Based on the number of times the tests have run, the AI can figure out which tests are stable or flaky. As a result, it can give us data on what tests need to be modified to ensure test runs are stable.
Finally, based on large numbers of test runs, AI can optimize the wait times used in tests to wait for the pages to load and also can handle tests running on different resolutions. All of this adds up to a considerable decrease in the time spent on maintenance of tests and helps to solve one of the biggest bottlenecks of continuous testing.
Continuous Learning from Production Data
In this fast-paced environment where customer is king, it is important to observe and learn how customers use our product. This is true whether you have a web, mobile, or desktop application.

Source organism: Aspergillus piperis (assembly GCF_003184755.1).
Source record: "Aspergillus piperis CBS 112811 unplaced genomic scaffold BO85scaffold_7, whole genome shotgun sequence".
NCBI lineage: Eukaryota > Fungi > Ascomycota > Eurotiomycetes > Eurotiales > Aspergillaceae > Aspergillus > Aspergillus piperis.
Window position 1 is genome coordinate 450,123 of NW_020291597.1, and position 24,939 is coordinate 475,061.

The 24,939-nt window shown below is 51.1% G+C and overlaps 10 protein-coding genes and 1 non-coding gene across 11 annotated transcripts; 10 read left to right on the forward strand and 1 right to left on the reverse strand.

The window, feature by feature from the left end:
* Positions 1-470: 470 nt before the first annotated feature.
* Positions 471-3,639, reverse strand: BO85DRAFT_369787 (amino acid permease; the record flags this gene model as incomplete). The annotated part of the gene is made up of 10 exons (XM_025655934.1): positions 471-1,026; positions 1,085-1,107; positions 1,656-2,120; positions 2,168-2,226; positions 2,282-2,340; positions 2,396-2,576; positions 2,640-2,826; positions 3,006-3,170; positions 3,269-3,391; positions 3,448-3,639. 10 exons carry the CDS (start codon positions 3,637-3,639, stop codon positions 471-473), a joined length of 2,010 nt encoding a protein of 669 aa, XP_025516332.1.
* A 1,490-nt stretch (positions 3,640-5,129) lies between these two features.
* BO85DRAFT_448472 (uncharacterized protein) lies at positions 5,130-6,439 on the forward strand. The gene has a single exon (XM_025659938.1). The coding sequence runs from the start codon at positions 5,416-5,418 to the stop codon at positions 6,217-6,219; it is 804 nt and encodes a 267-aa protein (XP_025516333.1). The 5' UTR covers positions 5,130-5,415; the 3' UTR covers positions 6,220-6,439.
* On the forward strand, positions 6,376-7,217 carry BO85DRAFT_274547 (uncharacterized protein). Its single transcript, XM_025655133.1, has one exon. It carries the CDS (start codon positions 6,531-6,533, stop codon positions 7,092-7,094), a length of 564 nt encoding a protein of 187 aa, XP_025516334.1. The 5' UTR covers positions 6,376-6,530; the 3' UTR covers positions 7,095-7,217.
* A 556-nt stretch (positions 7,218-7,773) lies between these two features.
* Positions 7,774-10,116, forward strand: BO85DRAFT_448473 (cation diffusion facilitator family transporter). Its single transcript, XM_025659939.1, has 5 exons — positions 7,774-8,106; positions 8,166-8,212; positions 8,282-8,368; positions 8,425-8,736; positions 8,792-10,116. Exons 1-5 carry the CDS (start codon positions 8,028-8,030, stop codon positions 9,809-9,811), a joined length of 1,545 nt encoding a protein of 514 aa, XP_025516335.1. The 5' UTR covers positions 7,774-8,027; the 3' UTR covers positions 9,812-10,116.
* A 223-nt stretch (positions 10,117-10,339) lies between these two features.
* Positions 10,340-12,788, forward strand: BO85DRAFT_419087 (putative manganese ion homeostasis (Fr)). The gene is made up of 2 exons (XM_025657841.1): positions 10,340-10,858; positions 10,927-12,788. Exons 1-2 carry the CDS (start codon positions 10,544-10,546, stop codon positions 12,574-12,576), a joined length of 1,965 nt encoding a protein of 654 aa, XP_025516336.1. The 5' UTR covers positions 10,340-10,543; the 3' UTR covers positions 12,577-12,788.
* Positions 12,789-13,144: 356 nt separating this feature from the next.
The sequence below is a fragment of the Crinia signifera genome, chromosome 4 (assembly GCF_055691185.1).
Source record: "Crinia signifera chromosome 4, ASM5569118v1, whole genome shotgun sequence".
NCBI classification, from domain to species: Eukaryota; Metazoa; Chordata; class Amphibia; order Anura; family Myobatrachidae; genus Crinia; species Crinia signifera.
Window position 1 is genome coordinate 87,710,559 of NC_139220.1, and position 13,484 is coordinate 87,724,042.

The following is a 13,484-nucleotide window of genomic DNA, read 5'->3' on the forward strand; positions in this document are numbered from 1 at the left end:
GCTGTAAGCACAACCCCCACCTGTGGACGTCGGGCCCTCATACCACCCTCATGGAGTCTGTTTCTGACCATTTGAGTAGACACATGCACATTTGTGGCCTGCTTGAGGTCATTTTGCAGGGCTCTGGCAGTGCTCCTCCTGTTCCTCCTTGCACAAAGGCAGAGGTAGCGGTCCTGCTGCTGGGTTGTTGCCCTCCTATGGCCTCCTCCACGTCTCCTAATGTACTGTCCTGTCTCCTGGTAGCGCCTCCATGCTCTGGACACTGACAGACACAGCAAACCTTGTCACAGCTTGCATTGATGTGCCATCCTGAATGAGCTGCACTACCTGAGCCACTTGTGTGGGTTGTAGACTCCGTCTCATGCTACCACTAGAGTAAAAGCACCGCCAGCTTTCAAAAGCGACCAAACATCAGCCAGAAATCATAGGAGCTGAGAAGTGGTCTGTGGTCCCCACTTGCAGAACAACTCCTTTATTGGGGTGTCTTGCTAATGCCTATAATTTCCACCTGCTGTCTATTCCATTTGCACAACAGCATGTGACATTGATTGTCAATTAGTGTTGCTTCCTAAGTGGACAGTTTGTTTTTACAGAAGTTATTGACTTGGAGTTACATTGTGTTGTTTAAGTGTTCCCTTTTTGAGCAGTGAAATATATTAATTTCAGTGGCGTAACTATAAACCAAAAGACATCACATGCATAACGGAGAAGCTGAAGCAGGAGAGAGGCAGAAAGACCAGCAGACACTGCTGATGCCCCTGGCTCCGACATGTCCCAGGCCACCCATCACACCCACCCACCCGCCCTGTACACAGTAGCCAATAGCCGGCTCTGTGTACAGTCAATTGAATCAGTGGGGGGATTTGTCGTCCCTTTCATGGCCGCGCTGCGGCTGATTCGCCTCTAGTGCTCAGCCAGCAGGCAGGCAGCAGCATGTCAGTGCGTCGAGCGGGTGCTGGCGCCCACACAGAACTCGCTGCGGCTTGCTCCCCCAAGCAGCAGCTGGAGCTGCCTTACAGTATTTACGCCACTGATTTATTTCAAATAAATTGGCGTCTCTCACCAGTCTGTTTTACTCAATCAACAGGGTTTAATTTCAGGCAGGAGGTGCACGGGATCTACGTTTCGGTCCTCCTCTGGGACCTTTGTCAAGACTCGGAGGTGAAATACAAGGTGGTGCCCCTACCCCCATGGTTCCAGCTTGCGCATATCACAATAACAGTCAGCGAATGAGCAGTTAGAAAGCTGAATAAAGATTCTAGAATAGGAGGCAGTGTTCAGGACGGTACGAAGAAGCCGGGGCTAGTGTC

With autonomous testing, we now have a way for AI to start observing and learning how our customers are using the product. Based on this, it can start creating tests based on real user data.
It is smart enough to identify commonly used actions such as logging in/out of the application and cluster them into reusable components. Then it injects these newly created reusable components into our tests as well. Now, all of a sudden we already have actual tests written by the AI based on real data, along with reusable components that can be used within other tests as well.
This reminds me of a quote from the great Steve Jobs: “Start with the customer experience and work backwards.”